In 1959, AT&T Discovered There Was a Market for a Lady’s Phone

The Princess phone was pitched as the perfect extension for the bedroom

6 min read
photo of pink princess phone
Pretty in Pink: The Princess was marketed to “the homemaker with an eye to the niceties of interior décor.”
Photo: AT&T Archives and History Center

When a company monopolizes an industry, as the American Telephone and Telegraph Co. did with telecommunications in the United States for much of the 20th century, there’s little incentive for flashy design. Engineers at Bell Telephone Laboratories designed phones that were functional and durable, and Western Electric Co. manufactured the phones and supplied them to the local operating companies of the Bell System.

What wouldn’t have been obvious to the average user was the innovation that went into even the blandest looking phone. In 1927, for example, Bell Labs researchers took thousands of head measurements of men and women of different races in order to optimize the design of the telephone handset. The new data were used to establish the ideal length of the handset, the angles of the handset’s earpiece and microphone, and the distance between the handset and the user’s face.

Keep Reading ↓Show less

This article is for IEEE members only. Join IEEE to access our full archive.

Join the world’s largest professional organization devoted to engineering and applied sciences and get access to all of Spectrum’s articles, podcasts, and special reports. Learn more →

If you're already an IEEE member, please sign in to continue reading.

Membership includes:

  • Get unlimited access to IEEE Spectrum content
  • Follow your favorite topics to create a personalized feed of IEEE Spectrum content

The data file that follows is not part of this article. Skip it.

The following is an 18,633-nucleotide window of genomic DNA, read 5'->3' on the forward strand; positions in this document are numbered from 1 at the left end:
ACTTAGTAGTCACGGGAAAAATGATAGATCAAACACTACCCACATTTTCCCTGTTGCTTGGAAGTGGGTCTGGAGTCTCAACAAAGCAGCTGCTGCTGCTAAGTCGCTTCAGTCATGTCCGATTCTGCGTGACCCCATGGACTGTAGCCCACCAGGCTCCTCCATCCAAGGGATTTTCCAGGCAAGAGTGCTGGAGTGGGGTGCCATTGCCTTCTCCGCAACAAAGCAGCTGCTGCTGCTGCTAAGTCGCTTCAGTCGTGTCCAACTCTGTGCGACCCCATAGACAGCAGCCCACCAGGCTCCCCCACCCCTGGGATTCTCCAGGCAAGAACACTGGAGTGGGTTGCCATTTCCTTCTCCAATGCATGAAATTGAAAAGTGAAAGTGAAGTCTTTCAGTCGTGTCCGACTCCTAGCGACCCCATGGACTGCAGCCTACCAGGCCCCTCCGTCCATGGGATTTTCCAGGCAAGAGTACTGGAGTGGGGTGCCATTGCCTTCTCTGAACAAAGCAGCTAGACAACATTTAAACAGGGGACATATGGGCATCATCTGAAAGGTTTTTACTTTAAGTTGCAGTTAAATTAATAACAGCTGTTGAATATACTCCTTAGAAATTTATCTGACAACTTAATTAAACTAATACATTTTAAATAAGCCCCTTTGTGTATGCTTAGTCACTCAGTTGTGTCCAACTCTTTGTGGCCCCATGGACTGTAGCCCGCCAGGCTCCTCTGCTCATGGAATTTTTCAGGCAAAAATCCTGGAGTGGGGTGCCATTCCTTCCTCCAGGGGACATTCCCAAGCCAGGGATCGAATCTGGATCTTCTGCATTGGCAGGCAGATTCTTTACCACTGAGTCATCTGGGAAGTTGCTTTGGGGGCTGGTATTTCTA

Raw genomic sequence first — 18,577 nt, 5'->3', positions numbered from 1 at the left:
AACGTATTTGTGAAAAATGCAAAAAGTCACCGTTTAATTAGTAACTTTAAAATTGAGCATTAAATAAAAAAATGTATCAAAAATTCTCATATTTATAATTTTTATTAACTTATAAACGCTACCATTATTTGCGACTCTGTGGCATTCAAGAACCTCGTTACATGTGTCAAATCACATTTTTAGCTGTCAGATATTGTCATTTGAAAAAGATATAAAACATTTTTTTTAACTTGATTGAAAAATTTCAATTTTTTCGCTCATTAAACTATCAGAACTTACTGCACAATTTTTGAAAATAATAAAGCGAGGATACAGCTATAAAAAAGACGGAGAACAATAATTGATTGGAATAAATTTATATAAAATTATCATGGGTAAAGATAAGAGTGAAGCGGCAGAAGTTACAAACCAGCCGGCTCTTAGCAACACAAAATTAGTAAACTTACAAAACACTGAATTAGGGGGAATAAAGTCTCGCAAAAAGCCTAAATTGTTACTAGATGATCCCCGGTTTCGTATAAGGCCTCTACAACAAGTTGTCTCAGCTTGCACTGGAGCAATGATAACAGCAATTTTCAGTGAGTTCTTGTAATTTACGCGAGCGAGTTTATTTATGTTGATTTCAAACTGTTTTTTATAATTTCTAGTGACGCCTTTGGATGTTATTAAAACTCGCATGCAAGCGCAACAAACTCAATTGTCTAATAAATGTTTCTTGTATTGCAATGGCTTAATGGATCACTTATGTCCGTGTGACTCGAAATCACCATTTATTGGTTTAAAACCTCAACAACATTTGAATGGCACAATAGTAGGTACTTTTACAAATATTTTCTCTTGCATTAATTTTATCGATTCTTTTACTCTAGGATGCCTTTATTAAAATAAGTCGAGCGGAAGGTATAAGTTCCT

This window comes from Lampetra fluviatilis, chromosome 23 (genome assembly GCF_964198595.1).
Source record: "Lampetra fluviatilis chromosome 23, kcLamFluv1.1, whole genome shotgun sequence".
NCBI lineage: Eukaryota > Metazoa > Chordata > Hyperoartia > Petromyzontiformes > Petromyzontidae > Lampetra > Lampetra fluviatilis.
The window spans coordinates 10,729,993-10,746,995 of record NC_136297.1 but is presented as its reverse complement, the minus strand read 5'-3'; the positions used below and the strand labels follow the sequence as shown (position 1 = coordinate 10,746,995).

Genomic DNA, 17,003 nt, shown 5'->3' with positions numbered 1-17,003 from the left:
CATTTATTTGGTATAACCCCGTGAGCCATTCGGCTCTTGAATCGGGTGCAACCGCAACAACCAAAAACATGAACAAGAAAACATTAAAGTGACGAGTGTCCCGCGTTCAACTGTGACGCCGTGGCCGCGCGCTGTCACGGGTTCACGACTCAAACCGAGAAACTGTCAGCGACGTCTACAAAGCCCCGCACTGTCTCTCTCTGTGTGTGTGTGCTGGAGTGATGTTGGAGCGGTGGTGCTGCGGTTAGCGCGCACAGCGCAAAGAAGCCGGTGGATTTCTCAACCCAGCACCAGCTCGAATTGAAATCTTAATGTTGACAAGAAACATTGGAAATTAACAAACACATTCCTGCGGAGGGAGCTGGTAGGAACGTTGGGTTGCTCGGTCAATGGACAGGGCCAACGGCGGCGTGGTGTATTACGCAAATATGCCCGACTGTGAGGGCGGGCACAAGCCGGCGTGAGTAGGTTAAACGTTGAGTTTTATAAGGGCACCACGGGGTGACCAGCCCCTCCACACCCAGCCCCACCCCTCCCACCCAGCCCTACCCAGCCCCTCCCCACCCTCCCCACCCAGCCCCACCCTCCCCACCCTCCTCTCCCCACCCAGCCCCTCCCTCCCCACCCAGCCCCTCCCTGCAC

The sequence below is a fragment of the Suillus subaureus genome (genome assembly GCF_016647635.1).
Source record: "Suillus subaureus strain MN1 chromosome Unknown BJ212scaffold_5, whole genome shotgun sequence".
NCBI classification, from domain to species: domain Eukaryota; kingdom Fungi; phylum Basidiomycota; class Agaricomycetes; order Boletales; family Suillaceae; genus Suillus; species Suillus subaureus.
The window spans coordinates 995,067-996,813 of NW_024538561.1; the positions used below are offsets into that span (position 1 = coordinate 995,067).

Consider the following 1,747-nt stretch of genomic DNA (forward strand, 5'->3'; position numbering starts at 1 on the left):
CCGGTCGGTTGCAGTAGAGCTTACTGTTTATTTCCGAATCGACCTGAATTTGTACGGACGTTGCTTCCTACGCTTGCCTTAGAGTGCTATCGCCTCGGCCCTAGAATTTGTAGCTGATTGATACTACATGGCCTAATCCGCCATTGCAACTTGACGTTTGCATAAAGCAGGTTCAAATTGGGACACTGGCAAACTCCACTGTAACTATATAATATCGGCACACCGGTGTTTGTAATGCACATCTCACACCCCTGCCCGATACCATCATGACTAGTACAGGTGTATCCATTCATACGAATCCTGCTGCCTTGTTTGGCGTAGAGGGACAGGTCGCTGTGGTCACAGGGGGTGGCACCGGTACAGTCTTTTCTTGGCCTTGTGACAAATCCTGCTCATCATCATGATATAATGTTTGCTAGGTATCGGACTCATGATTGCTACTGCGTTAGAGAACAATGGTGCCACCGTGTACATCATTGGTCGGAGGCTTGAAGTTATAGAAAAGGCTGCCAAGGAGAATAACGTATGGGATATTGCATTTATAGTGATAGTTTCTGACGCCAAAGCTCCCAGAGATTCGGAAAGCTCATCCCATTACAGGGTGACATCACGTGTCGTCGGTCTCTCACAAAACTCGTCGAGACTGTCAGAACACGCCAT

• Save Spectrum articles to read later
  • Network with other technology professionals
  • Establish a professional profile
  • Create a group to share and collaborate on projects
  • Discover IEEE events and activities
  • Join and participate in discussions

How the Graphical User Interface Was Invented

Three decades of UI research came together in the mice, windows, and icons used today

18 min read
Stylized drawing of a desktop computer with mouse and keyboard, on the screen are windows, Icons, and menus
Getty Images/IEEE Spectrum

Mice, windows, icons, and menus: these are the ingredients of computer interfaces designed to be easy to grasp, simplicity itself to use, and straightforward to describe. The mouse is a pointer. Windows divide up the screen. Icons symbolize application programs and data. Menus list choices of action.

But the development of today’s graphical user interface was anything but simple. It took some 30 years of effort by engineers and computer scientists in universities, government laboratories, and corporate research groups, piggybacking on each other’s work, trying new ideas, repeating each other’s mistakes.

Keep Reading ↓Show less